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    The first reference above implies that the CO will make a decision as to the "acceptability" of the contractor's inspection system. What is DoD policy or position on how we make the determination of acceptability of the contractor's "inspection system" or "quality management system" as specified under higher-level contract quality? More specifically, how should we make such a determination on a service contract? Most contracting officers do not have the expertise to make a determination as to whether a Quality Management System referenced in the higher-level quality clause meets the specified standard or not. Is it acceptable to rely on "third party" auditors (paid by the contractor), such is used in the ISO system? Or, does/should DoD have our own method of making the acceptability determination?


    You need to start at the beginning of FAR Part 46. In FAR 46-103 thru 46-105 it very neatly lays out the responsibilities of the Contracting Office, Contract Administration Office and the Contractor.  You cannot forget to research further than the FAR, as you will find additional guidance in this area in both the DFARS and the DFARS PGI.  Excerpts from these sections state the following:

    46.103 -- Contracting Office Responsibilities.

    Contracting offices are responsible for --
    (a) Receiving from the activity responsible for technical requirements any specifications for inspection, testing, and other contract quality requirements essential to ensure the integrity of the supplies or services (the activity responsible for technical requirements is responsible for prescribing contract quality requirements, such as inspection and testing requirements or, for service contracts, a quality assurance surveillance plan);
    (b) Including in solicitations and contracts the appropriate requirements for the contractor’s control of quality for the supplies or services to be acquired;
    DFARS 246.103 Contracting office responsibilities.
    (1) The contracting office must coordinate with the quality assurance activity before changing any quality requirement.
    (2) The activity responsible for technical requirements may prepare instructions covering the type and extent of Government inspections for acquisitions that are complex, have critical applications, or have unusual requirements. Follow the procedures at PGI 246.103(2) for preparation of instructions.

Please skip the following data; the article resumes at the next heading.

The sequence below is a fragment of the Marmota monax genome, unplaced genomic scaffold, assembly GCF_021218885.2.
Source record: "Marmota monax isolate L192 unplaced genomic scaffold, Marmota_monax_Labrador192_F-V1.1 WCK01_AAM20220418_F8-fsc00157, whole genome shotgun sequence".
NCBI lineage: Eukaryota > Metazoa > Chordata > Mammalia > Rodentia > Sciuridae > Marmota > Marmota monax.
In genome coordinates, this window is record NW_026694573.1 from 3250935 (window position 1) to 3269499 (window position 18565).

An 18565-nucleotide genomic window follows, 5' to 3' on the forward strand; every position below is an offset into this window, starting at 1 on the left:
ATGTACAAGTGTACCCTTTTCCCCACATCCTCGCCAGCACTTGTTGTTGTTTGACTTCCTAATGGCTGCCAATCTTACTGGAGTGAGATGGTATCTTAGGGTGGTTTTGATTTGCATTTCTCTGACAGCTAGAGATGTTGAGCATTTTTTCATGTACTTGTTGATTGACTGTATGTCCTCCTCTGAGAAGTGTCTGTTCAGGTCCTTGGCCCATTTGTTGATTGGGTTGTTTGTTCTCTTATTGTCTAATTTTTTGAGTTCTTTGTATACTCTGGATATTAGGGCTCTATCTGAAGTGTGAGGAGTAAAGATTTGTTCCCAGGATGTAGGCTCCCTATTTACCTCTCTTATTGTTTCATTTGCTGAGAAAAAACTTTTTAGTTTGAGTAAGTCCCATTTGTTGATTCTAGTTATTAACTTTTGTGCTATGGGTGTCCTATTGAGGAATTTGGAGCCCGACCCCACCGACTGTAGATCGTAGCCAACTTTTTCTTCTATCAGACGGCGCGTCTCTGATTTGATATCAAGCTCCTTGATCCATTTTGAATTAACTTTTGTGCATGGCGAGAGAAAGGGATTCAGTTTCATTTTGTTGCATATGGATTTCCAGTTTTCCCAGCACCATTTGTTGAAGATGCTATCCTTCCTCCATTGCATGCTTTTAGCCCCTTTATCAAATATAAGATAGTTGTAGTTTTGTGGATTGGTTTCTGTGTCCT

DFARS PGI 246.103 Contracting office responsibilities.
    (2)(iv) After issuing the instructions, the technical activity must
    (A) Provide the contract administration office with available information regarding those factors that resulted in the requirement for Government inspection;
    (B) Periodically analyze the need to continue, change, or discontinue the instructions; and
    (C) Advise the contract administration office of the results of the periodic analyses.
    What all this says is that the contracting office is going to rely on the technical activity to provide adequate contract quality requirements.  The contracting office is not going to make changes to those requirements without first coordinating with the technical activity that wrote the contract quality requirements.  Additionally, the technical activity will review the contract quality requirements and make the necessary changes through coordinating with the appropriate contracting office.
    Additionally, FAR 46.203 -- Criteria for Use of Contract Quality Requirements, provides the technical activity and the contracting office the following guidance on the contract quality requirement as to where they fall on the scale of technical, complex and critical.  Before assigning higher level criteria, review the excerpt from the FAR.
    The extent of contract quality requirements, including contractor inspection, required under a contract shall usually be based upon the classification of the contract item (supply or service) as determined by its technical description, its complexity, and the criticality of its application.
    (a) Technical description. Contract items may be technically classified as--
    (1) Commercial (described in commercial catalogs, drawings, or industrial standards; see Part 2); or
    (2) Military-Federal (described in Government drawings and specifications).
    (b) Complexity.
    (1) Complex items have quality characteristics, not wholly visible in the end item, for which contractual conformance must be established progressively through precise measurements, tests, and controls applied during purchasing, manufacturing, performance, assembly, and functional operation either as an individual item or in conjunction with other items.
    (2) Noncomplex items have quality characteristics for which simple measurement and test of the end item are sufficient to determine conformance to contract requirements.
    (c) Criticality.
    (1) A critical application of an item is one in which the failure of the item could injure personnel or jeopardize a vital agency mission. A critical item may be either peculiar, meaning it has only one application, or common, meaning it has multiple applications.
    (2) A noncritical application is any other application. Noncritical items may also be either peculiar or common.
    Finally, FAR 46.102 – Policy, wants to insure when prescribing contract quality requirements that you do the following:
    Agencies shall ensure that --
    (a) Contracts include inspection and other quality requirements, including warranty clauses when appropriate, that are determined necessary to protect the Government’s interest;
     (d) No contract precludes the Government from performing inspection.

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